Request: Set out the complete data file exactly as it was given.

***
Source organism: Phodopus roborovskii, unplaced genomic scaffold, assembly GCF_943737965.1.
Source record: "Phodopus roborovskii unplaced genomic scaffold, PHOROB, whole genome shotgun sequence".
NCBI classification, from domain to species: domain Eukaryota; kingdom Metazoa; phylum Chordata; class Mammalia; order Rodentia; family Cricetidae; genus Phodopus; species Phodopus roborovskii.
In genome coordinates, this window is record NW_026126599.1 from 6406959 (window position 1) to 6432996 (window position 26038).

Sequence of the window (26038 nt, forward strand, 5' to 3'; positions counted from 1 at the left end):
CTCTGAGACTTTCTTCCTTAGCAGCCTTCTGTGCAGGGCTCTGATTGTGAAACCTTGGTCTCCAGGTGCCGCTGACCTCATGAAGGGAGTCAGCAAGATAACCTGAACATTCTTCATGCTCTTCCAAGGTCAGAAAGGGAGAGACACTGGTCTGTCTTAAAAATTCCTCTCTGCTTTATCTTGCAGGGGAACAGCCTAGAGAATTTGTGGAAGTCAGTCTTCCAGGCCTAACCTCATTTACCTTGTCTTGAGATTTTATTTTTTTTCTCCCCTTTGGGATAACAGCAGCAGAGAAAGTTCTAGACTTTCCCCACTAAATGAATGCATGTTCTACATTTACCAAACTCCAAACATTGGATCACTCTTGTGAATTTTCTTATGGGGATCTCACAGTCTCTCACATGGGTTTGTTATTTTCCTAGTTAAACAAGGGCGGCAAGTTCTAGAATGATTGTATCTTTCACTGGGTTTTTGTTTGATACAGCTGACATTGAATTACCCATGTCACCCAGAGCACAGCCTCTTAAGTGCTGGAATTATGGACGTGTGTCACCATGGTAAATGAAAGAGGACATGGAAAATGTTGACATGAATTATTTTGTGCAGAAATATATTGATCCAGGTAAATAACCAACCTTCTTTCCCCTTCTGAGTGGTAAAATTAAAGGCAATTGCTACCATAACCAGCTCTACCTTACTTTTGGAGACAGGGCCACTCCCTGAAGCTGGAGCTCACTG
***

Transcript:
Source organism: Phodopus roborovskii, unplaced genomic scaffold, assembly GCF_943737965.1.
Source record: "Phodopus roborovskii unplaced genomic scaffold, PHOROB, whole genome shotgun sequence".
NCBI classification, from domain to species: domain Eukaryota; kingdom Metazoa; phylum Chordata; class Mammalia; order Rodentia; family Cricetidae; genus Phodopus; species Phodopus roborovskii.
In genome coordinates, this window is record NW_026126599.1 from 6406959 (window position 1) to 6432996 (window position 26038).

Sequence of the window (26038 nt, forward strand, 5' to 3'; positions counted from 1 at the left end):
CTCTGAGACTTTCTTCCTTAGCAGCCTTCTGTGCAGGGCTCTGATTGTGAAACCTTGGTCTCCAGGTGCCGCTGACCTCATGAAGGGAGTCAGCAAGATAACCTGAACATTCTTCATGCTCTTCCAAGGTCAGAAAGGGAGAGACACTGGTCTGTCTTAAAAATTCCTCTCTGCTTTATCTTGCAGGGGAACAGCCTAGAGAATTTGTGGAAGTCAGTCTTCCAGGCCTAACCTCATTTACCTTGTCTTGAGATTTTATTTTTTTTCTCCCCTTTGGGATAACAGCAGCAGAGAAAGTTCTAGACTTTCCCCACTAAATGAATGCATGTTCTACATTTACCAAACTCCAAACATTGGATCACTCTTGTGAATTTTCTTATGGGGATCTCACAGTCTCTCACATGGGTTTGTTATTTTCCTAGTTAAACAAGGGCGGCAAGTTCTAGAATGATTGTATCTTTCACTGGGTTTTTGTTTGATACAGCTGACATTGAATTACCCATGTCACCCAGAGCACAGCCTCTTAAGTGCTGGAATTATGGACGTGTGTCACCATGGTAAATGAAAGAGGACATGGAAAATGTTGACATGAATTATTTTGTGCAGAAATATATTGATCCAGGTAAATAACCAACCTTCTTTCCCCTTCTGAGTGGTAAAATTAAAGGCAATTGCTACCATAACCAGCTCTACCTTACTTTTGGAGACAGGGCCACTCCCTGAAGCTGGAGCTCACTG